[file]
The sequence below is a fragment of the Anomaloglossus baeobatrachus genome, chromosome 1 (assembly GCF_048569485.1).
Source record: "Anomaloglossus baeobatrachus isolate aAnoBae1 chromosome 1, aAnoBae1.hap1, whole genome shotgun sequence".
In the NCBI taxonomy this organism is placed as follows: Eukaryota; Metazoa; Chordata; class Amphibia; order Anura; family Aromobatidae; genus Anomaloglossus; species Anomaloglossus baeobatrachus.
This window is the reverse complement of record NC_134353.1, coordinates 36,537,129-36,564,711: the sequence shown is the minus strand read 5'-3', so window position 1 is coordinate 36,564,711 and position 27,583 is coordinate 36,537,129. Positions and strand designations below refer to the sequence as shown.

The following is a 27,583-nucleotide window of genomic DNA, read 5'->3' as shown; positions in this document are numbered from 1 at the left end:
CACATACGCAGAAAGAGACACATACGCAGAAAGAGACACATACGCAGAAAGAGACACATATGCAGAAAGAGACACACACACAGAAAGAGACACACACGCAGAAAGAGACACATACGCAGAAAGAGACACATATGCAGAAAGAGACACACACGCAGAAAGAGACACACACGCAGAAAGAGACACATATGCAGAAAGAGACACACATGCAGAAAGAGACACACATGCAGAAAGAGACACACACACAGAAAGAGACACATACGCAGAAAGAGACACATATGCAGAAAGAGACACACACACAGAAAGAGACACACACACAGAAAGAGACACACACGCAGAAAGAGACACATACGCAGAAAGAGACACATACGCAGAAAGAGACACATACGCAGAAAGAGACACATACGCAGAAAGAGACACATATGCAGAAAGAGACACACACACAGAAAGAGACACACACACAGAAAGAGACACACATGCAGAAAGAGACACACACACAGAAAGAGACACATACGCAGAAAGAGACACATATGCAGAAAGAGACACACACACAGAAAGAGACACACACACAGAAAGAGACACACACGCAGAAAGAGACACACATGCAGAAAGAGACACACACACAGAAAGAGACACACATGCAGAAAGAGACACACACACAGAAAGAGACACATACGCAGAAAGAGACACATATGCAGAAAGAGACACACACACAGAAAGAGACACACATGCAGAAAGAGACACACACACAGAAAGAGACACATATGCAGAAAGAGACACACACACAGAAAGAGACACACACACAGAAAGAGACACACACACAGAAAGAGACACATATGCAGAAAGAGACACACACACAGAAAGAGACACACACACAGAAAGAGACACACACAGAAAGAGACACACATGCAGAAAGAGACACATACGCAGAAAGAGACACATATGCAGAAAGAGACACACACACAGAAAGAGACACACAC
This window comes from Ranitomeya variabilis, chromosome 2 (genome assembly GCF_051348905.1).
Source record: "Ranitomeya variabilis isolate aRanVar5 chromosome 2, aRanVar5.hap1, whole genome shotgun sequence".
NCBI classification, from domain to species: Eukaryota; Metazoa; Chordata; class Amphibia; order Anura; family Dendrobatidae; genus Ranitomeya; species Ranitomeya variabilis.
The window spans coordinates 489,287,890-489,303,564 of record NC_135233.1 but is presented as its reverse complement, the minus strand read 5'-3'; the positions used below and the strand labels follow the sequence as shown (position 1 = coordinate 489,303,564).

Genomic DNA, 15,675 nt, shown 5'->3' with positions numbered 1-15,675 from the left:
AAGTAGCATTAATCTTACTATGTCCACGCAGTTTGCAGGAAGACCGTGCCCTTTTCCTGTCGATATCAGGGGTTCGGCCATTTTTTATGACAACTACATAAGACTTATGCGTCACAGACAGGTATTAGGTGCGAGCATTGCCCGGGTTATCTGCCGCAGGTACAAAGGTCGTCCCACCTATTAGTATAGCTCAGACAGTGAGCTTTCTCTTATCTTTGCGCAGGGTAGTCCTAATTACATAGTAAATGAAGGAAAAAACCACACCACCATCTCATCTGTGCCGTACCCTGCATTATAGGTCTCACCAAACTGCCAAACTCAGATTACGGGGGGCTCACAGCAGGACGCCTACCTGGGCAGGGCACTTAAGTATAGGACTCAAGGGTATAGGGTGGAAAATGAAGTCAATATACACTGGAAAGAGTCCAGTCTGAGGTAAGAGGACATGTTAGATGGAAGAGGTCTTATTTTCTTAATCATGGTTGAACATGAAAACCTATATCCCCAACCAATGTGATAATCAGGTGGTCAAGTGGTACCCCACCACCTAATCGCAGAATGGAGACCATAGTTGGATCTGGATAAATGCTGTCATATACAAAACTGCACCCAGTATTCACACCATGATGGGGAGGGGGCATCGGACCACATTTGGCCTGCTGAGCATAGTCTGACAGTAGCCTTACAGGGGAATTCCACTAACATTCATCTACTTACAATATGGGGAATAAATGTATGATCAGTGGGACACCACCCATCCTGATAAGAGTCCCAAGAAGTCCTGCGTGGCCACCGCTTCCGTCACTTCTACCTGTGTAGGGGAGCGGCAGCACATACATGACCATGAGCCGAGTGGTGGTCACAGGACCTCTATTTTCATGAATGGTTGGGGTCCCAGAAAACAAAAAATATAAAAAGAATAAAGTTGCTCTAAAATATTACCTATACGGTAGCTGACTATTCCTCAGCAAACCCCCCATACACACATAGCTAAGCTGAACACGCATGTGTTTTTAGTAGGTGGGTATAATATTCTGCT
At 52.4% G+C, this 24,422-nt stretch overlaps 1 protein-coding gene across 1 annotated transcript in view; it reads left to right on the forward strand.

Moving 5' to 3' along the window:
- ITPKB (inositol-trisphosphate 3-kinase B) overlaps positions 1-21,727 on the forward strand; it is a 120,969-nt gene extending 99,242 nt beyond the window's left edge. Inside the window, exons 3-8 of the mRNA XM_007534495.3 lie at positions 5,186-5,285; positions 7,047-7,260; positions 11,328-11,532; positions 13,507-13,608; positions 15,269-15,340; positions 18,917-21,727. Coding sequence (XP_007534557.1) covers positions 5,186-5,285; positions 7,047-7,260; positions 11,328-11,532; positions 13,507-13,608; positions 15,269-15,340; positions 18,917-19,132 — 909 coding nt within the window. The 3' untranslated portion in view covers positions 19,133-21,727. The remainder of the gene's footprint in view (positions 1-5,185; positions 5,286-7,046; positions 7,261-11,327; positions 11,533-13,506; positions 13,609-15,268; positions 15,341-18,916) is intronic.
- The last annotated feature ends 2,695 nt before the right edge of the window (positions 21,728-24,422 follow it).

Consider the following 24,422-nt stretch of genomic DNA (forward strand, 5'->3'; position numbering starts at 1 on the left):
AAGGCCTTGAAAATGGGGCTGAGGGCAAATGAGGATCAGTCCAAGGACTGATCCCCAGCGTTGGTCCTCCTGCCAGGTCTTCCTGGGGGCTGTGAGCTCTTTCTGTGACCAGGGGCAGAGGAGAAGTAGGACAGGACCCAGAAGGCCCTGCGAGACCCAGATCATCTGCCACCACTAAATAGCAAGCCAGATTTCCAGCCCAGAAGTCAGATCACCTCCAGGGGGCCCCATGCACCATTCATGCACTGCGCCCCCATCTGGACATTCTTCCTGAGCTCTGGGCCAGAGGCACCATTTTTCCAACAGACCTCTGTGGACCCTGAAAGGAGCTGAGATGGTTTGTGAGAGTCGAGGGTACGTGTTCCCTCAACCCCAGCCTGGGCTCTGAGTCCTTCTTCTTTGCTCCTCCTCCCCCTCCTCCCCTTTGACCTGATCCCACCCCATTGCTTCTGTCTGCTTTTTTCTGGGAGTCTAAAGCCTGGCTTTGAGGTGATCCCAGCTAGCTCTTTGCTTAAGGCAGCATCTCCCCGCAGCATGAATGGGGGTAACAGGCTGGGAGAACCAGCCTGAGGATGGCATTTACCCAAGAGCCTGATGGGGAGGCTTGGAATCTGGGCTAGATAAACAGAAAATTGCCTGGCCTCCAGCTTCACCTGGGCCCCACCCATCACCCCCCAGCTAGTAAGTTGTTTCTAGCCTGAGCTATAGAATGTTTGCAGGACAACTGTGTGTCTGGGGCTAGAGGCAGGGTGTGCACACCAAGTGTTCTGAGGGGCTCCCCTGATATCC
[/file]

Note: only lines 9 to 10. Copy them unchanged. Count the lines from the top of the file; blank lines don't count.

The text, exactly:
NCBI classification, from domain to species: Eukaryota; Metazoa; Chordata; class Amphibia; order Anura; family Dendrobatidae; genus Ranitomeya; species Ranitomeya variabilis.
The window spans coordinates 489,287,890-489,303,564 of record NC_135233.1 but is presented as its reverse complement, the minus strand read 5'-3'; the positions used below and the strand labels follow the sequence as shown (position 1 = coordinate 489,303,564).